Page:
Glue your house together along the glue tab on the side and the roof tabs
To glue the house together I use a number of techniques – generally painter’s tape and binder clips to hold the house together. But sometimes there is no other option than holding a piece in place by hand to make sure the house glues together the right way.
Also in the photo above you can see that I glued a support piece on the back of the arch. I did that because it is a tall extension in the front and I don’t want it to flex when I glue the arch roof piece on. The pattern includes the optional support piece.
Add the roof to your little house
You may find this is a slightly challenging step in making any little house. You have to make sure the roof adheres to the body of the house in the correct alignment. Fortunately, PVA glues (the white craft glues) even including my favorite Aleene’s Fast Grab are forgiving. In other words, you have a few minutes to shift the cardboard pieces around to get everything lined up properly.
The photos above show that I had some issues with the roof. First I made the pattern wrong. When I added a 1/4 inch overhang to the sides, I forgot that fact when I drew the first pattern. In the second photo you can see that the roof fits nicely. That is the correct one you that is on the published pattern.
BUT after I painted everything, the roof didn’t fit quite as well. You can see that the left side of the roof sits higher than the right. I had to make a tiny cut on the cardboard to get it to sit correctly. You may find you have to trim the roof just a bit to fit. That is normal.
Glue the Front Arch Roof to your Putz House
Now comes the one challenging step to making this house. It’s just a matter of having your materials ready and being patient. To get the arch roof correctly aligned, you must first gently curve it with your fingers. You do not have to score this roof, just make the cardboard bend to fit the arch. Test it while you are doing this. Don’t fold it, just curve it.
And the better your curved roof matches the arch, the easier it is to get it to stick in place. Also I made the arch a little long. Test fit the roof and trim the ends if
Next tear off several strips of painter’s tape. I think you must have painter’s tape for this step or you will be holding the roof in place for 15-20 minutes. I also think it helps a lot to have a thicker glue like Aleene’s Fast Grab because it really does hold better. If you have a thinner glue, then apply the glue to both the roof and the edge of arch, wipe down so it won’t drip and WAIT. You can tell when the glue gets tacky – ready for gluing – when it loses its sheen. It gets just slightly dull rather than shiny.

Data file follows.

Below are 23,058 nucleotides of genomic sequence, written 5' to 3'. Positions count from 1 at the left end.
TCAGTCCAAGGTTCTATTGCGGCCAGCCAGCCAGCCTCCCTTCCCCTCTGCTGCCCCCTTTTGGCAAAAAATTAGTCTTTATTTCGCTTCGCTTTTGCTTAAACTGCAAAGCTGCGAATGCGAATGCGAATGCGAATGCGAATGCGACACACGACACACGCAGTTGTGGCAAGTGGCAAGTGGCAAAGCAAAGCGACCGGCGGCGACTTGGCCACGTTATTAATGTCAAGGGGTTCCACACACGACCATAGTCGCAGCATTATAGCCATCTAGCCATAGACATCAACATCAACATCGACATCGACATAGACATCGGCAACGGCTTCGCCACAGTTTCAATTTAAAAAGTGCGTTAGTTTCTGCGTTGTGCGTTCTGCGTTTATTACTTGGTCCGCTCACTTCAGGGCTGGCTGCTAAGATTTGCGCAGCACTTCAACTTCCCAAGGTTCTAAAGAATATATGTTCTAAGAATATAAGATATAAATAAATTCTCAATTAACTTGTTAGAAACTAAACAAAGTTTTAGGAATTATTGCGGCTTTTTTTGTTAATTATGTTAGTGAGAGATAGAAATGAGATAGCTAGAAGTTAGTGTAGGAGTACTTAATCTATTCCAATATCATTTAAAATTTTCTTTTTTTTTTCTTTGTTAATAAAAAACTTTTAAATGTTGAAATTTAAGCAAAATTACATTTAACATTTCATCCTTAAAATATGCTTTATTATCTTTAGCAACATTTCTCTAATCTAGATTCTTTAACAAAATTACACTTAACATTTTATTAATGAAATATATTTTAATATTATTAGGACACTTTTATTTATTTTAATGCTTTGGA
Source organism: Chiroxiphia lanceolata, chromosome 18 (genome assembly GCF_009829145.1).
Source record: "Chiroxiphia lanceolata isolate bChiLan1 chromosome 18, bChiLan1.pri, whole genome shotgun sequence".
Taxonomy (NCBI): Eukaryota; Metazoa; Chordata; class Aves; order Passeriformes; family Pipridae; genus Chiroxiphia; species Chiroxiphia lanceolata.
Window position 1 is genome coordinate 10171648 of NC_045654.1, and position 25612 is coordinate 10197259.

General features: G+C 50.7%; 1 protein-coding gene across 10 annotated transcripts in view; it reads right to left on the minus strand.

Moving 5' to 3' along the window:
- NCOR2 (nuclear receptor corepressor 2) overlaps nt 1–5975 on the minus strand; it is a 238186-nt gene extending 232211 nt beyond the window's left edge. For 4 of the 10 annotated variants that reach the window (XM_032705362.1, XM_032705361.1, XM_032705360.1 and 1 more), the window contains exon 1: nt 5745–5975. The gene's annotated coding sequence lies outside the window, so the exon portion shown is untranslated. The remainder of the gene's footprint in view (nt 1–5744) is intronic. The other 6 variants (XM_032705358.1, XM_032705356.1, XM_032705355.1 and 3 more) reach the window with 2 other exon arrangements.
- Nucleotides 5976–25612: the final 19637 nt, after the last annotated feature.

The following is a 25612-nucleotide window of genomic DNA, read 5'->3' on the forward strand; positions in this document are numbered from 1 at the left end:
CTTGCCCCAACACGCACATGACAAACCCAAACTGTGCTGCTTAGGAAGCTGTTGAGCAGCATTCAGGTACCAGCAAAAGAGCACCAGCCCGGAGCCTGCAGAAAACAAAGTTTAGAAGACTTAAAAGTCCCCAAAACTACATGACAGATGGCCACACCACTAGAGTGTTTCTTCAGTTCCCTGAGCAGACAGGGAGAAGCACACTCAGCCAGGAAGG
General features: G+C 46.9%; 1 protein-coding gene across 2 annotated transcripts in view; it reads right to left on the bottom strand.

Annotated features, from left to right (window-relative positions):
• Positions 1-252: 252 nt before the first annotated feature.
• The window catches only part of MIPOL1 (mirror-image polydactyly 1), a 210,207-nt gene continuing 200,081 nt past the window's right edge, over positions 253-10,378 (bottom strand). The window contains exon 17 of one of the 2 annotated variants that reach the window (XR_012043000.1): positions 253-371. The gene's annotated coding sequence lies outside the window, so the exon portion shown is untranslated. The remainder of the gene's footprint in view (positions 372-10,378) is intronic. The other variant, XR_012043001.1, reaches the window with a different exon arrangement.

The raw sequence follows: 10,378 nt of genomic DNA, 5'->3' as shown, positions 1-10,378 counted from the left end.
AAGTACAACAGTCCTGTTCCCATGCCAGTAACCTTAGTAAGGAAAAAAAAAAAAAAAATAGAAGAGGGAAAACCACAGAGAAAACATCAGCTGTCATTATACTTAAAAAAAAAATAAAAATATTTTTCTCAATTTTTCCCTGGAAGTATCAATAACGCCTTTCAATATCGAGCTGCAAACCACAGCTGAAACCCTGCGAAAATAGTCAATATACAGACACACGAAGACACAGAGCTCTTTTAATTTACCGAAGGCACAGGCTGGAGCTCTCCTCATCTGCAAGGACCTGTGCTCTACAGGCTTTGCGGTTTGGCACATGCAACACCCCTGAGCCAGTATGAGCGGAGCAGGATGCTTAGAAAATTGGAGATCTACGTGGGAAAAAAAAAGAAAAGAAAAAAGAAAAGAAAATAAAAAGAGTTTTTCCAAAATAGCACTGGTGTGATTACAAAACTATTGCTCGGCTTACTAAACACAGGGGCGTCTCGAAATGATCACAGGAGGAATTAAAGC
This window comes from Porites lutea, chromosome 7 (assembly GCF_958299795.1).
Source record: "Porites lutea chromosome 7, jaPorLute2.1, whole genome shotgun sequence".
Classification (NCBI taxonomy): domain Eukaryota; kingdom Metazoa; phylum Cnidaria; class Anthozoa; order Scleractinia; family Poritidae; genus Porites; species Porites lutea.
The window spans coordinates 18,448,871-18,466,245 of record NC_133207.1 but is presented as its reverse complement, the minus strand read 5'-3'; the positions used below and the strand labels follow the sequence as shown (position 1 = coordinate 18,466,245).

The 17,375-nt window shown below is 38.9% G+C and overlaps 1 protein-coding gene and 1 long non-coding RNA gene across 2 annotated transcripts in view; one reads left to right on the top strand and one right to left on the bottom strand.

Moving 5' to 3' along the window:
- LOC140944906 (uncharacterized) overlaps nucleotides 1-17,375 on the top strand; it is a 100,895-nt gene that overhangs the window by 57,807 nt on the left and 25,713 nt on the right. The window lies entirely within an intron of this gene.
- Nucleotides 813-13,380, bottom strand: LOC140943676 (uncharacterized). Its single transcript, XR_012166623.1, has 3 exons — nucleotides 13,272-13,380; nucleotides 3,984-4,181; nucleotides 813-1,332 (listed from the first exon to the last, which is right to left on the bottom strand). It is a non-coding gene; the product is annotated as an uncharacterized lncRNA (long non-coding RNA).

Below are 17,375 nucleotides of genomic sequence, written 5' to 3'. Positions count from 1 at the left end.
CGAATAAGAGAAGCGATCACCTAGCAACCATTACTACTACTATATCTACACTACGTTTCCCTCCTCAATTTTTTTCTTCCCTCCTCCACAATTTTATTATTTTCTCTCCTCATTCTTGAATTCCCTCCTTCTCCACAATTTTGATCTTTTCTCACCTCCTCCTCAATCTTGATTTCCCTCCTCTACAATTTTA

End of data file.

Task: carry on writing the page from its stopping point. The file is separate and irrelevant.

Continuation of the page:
Finally place the roof in place. Apply the painter’s tape to the top of the arched roof first. You’re going to have to work a little to get the lower edges of the arch to adhere. I kind of make a tent with the tape over the lower edges. Check to make sure they are located where you want them to be. If so, let dry. Get a damp paper towel to mop up any glue leakage which is pretty much inevitable.
Whew! Done with that step. Let dry.
Adhere your little house to its base
Now once your completed little house is ready, glue it to the base. I just run a thick bead of glue along the bottom of the house and place it on the base. Push it firmly in place. Don’t squash your house, just hold it firmly. After a couple of minutes it will adhere. Then let it dry.
Now add Christmas embellishments to your house
After all the construction and painting and gluing, you get to decorate. This is the most enjoyable step in making your little house. When I am doing a series like this, I don’t usually go overboard with the decorations partly because of time constraints. But really the little houses are plenty cute all on their own.
What I’ve been doing with these houses is adding a thick layer of snow – usually Snow-tex mixed with some white paint on the base and push it up against the house so I don’t smear too much on the sides of the house. Then I add a couple of bottle brush trees and usually a little Tim Holtz decorative deer.
And that’s it for this little house. That’s the Christmas Putz house with the Round Arch in the front. I am so pleased with the colors – Bundled Sage and Mermaid Lagoon, Ranger Distress Paints. They go together so well. I was surprised.
What’s next? I’m not sure what house I am going to make tonight. It will be a surprise for me as well.
Let me know if I can help you with anything. Email me at Lucy@paperglitterglue.com or make a comment here. I will be glad to help.